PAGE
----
Dragon Systems, meanwhile, is up to version 4.0 of NaturallySpeaking. The company has merged its dictation technology even more closely with a digital recorder from Voice It Worldwide in Dragon's NaturallySpeaking Mobile Organizer.
"A lot of people were using the product to collect 'to do' items for themselves--appointments that they had to schedule, short notes that they had to send, calendar items and things like that," Wald explains. "The idea is to actually take the underlying speech recognition technology and apply a natural language processing layer on top of that to interpret the items that you give as PIM functions."
For example, dictate into the recorder, "Schedule a meeting with Bob Smith for 3 p.m. tomorrow about marketing strategies." Once downloaded to the computer, the software will transcribe the sound file, check your address book to figure out who Bob is, reference your calendar to figure out what date tomorrow is, and create an appointment with the correct subject line in popular contact management programs like Microsoft Outlook, Lotus Notes, GoldMine, ACT! or the Palm desktop.
Say, "Send an e-mail to Tom White regarding meeting. Period. Tom. Comma. Thanks very much for taking the time to meet with my team..." Mobile Organizer will create a message addressed to White with the subject "meeting" and the rest in the body of the e-mail. As soon as you approve the interpretation, the message is on its way.
Speech technology vendors are also building recognition capabilities into mobile phone applications and call-in information systems. By embedding both speech-to-text and text-to-speech solutions in ubiquitous computing devices, speech recognition and speech synthesis can eliminate keyboards and even screens. Your car can now read your e-mail to you while you drive. Whether you need to dictate a field report, manage investments, get directions or buy tickets, you or your customers can do it from a mobile phone because of the processing power driving the software on a server you have dialed into. Since every voice is unique, such systems can have built-in authentication based on voice prints, too.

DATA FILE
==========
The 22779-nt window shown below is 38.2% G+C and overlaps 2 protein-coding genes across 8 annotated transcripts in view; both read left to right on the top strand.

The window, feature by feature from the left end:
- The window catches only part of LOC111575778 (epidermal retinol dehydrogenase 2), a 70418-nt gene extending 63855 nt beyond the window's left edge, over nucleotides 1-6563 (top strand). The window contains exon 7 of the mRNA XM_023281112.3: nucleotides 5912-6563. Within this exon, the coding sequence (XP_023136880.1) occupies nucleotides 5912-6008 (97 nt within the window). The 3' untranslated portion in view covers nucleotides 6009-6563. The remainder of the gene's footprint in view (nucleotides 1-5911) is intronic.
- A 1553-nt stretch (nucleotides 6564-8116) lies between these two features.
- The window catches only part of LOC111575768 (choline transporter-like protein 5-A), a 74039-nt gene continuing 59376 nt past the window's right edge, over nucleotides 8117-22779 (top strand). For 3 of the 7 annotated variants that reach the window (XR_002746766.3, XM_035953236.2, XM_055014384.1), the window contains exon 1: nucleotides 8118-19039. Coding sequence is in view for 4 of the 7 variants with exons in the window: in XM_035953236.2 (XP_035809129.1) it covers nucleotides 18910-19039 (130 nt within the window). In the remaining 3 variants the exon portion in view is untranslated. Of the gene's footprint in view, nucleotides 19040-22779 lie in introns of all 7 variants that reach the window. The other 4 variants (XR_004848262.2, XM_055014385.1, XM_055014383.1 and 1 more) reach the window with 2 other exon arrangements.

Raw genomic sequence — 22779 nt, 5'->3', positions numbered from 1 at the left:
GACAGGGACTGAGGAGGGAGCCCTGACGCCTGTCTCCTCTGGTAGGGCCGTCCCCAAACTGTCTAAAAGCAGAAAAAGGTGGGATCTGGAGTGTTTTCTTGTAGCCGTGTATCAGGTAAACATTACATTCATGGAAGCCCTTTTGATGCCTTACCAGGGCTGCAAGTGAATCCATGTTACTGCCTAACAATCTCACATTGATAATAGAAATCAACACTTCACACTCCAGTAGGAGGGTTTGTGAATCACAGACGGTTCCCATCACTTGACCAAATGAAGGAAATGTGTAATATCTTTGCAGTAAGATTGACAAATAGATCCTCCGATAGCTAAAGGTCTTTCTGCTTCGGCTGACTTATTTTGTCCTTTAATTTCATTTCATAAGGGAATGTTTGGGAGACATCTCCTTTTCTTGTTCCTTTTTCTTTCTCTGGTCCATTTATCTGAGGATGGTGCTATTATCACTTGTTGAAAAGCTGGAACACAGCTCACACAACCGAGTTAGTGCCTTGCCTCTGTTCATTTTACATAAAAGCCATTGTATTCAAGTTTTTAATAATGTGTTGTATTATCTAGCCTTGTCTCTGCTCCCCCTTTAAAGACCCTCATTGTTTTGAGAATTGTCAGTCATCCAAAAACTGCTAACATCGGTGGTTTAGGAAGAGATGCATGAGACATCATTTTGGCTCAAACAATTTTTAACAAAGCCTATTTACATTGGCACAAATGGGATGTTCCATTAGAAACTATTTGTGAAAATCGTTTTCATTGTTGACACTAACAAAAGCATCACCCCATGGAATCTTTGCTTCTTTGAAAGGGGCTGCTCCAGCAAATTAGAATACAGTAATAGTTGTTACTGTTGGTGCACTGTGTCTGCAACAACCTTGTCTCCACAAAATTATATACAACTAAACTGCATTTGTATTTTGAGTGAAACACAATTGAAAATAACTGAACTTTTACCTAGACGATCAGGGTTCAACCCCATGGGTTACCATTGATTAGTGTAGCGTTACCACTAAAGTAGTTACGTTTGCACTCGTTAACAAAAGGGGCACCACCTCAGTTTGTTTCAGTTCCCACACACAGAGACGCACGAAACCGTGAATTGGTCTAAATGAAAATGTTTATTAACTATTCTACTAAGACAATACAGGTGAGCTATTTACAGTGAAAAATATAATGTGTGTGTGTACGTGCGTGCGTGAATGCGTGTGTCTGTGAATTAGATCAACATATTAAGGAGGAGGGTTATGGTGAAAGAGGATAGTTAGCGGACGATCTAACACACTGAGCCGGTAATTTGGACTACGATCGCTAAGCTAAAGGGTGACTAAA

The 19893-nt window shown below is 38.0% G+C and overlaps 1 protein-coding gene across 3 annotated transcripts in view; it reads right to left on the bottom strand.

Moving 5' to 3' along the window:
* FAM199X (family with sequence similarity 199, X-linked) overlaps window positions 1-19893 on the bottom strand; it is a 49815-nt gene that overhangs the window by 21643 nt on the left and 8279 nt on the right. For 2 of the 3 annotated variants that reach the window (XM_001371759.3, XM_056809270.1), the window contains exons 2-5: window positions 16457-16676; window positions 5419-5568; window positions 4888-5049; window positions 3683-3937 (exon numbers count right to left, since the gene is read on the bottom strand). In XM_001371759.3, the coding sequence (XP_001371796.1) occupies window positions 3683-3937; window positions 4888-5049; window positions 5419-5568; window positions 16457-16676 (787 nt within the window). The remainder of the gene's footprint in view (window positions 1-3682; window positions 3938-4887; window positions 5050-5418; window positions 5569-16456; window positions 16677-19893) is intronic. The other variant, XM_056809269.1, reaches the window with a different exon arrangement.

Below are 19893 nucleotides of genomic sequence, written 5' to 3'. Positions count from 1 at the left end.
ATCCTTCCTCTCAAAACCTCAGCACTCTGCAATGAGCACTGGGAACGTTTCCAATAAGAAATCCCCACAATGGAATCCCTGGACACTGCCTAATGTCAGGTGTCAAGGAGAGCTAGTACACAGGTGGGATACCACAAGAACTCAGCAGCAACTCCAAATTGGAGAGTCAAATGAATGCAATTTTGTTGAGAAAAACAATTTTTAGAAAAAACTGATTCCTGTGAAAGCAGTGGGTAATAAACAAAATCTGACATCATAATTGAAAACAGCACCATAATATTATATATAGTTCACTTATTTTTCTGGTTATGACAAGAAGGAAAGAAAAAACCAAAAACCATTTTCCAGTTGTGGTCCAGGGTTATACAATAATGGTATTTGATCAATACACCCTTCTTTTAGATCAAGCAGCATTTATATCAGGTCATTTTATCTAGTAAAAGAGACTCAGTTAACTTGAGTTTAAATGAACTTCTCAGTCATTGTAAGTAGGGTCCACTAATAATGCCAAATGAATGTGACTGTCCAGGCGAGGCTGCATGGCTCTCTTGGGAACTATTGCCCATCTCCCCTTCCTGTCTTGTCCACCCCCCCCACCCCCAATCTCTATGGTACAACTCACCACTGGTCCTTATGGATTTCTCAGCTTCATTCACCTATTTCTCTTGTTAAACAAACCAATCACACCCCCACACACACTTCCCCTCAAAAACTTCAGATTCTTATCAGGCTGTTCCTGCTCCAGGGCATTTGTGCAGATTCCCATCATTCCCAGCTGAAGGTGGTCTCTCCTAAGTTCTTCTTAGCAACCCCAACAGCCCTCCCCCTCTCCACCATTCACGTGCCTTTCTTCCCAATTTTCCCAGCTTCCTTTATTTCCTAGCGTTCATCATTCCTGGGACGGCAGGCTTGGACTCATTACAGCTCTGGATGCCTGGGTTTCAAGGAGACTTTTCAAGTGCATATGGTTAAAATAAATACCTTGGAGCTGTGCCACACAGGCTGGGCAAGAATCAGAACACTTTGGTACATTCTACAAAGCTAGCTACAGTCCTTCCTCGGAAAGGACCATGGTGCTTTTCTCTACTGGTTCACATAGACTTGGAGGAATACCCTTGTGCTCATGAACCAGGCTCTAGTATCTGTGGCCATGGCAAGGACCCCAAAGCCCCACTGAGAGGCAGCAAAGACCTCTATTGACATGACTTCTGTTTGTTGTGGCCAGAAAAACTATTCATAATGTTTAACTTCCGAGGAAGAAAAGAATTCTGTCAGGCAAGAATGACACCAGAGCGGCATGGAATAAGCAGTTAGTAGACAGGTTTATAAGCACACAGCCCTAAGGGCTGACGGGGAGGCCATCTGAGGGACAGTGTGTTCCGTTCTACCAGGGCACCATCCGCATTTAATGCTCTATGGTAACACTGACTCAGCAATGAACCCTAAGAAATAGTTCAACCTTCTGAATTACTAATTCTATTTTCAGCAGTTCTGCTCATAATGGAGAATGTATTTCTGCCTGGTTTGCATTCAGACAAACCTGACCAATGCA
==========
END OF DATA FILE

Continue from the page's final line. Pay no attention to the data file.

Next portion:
IBM Natural Language Understanding technology supports unstructured, conversational dialogue rather than requiring the user to speak specific commands, so a user can speak on the telephone to a computer in much the same way they would speak to a person. Meanwhile, the company's ViaVoice text-to-speech engine synthesizes speech with the latest in linguistic technologies for highly intelligible artificial speech output. IBM's Enterprise Voice Solutions include tools to add voice processing to voice messaging and fax so people can access services and information by telephone or through the Web around the clock, or direct incoming calls to as many as 250,000 different names.
Putting these together, for instance, IBM created an automated system for British Airways. Wherever they are in the world, flight attendants can call into the system and be informed over the phone of their schedules and assignments, while logging sick days and other requests.
Voice of the Enterprise
Meanwhile, sophisticated audio mining tools are beginning to appear that can capture valuable information from a broad range of call center activities.
Audio mining software works somewhat differently from transcription software. Where speech-to-text transcription software is speaker dependent, audio mining software is speaker independent. Accuracy with speaker-independent recognition is only about 70 percent, versus the high-90s percent accuracy rate with dictation products trained to a particular voice. But it will transcribe virtually any voice recorded with sufficient quality. In some cases, these applications will even attempt to insert punctuation (which must be spoken out loud with transcription software). But audio mining products are not intended to transcribe speech. Rather, they are intended to identify and index key concepts.
"The point is to provide something searchable--not to provide a transcript," Wald says.
L&H's Rough 'n' Ready is a collection of audio-mining technologies wrapped into a demonstration application. Run Rough 'n' Ready on recordings of television news broadcasts, for instance, and it will separate the different speakers in the broadcasts based on voice patterns, do a rough transcription of what they are saying, identify key concepts in the broadcast and create an index hyperlinked to the correct locations on the original recording.